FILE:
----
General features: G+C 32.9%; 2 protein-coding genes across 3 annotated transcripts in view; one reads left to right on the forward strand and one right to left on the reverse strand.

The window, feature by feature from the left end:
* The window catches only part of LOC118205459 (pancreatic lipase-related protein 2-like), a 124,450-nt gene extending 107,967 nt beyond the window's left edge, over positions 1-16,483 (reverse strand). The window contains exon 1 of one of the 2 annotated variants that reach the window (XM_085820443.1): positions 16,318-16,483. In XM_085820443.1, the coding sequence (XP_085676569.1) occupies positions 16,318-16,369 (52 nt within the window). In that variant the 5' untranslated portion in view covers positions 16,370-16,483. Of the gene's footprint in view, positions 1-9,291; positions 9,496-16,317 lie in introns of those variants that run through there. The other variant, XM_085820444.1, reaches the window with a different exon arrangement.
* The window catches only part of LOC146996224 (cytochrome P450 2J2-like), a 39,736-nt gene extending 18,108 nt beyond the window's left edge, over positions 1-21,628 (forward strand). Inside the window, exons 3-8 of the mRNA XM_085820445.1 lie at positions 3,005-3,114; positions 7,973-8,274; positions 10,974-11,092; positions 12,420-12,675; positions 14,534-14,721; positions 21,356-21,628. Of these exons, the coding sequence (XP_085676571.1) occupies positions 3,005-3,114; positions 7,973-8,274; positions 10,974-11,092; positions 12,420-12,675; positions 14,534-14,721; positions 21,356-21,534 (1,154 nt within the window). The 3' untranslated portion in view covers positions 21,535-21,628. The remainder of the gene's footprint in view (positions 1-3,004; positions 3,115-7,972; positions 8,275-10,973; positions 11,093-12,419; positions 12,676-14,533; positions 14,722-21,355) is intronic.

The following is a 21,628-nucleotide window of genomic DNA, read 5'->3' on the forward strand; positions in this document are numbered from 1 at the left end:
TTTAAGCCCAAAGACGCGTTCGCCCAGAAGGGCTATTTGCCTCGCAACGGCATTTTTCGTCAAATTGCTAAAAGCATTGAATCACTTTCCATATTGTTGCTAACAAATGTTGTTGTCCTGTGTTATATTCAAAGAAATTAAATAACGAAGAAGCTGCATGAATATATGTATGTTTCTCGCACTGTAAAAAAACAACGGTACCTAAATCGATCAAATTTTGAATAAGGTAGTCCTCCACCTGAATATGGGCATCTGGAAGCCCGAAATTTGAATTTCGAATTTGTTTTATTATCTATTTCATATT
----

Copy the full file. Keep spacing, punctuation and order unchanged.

General features: G+C 32.9%; 2 protein-coding genes across 3 annotated transcripts in view; one reads left to right on the forward strand and one right to left on the reverse strand.

The window, feature by feature from the left end:
* The window catches only part of LOC118205459 (pancreatic lipase-related protein 2-like), a 124,450-nt gene extending 107,967 nt beyond the window's left edge, over positions 1-16,483 (reverse strand). The window contains exon 1 of one of the 2 annotated variants that reach the window (XM_085820443.1): positions 16,318-16,483. In XM_085820443.1, the coding sequence (XP_085676569.1) occupies positions 16,318-16,369 (52 nt within the window). In that variant the 5' untranslated portion in view covers positions 16,370-16,483. Of the gene's footprint in view, positions 1-9,291; positions 9,496-16,317 lie in introns of those variants that run through there. The other variant, XM_085820444.1, reaches the window with a different exon arrangement.
* The window catches only part of LOC146996224 (cytochrome P450 2J2-like), a 39,736-nt gene extending 18,108 nt beyond the window's left edge, over positions 1-21,628 (forward strand). Inside the window, exons 3-8 of the mRNA XM_085820445.1 lie at positions 3,005-3,114; positions 7,973-8,274; positions 10,974-11,092; positions 12,420-12,675; positions 14,534-14,721; positions 21,356-21,628. Of these exons, the coding sequence (XP_085676571.1) occupies positions 3,005-3,114; positions 7,973-8,274; positions 10,974-11,092; positions 12,420-12,675; positions 14,534-14,721; positions 21,356-21,534 (1,154 nt within the window). The 3' untranslated portion in view covers positions 21,535-21,628. The remainder of the gene's footprint in view (positions 1-3,004; positions 3,115-7,972; positions 8,275-10,973; positions 11,093-12,419; positions 12,676-14,533; positions 14,722-21,355) is intronic.

The following is a 21,628-nucleotide window of genomic DNA, read 5'->3' on the forward strand; positions in this document are numbered from 1 at the left end:
TTTAAGCCCAAAGACGCGTTCGCCCAGAAGGGCTATTTGCCTCGCAACGGCATTTTTCGTCAAATTGCTAAAAGCATTGAATCACTTTCCATATTGTTGCTAACAAATGTTGTTGTCCTGTGTTATATTCAAAGAAATTAAATAACGAAGAAGCTGCATGAATATATGTATGTTTCTCGCACTGTAAAAAAACAACGGTACCTAAATCGATCAAATTTTGAATAAGGTAGTCCTCCACCTGAATATGGGCATCTGGAAGCCCGAAATTTGAATTTCGAATTTGTTTTATTATCTATTTCATATT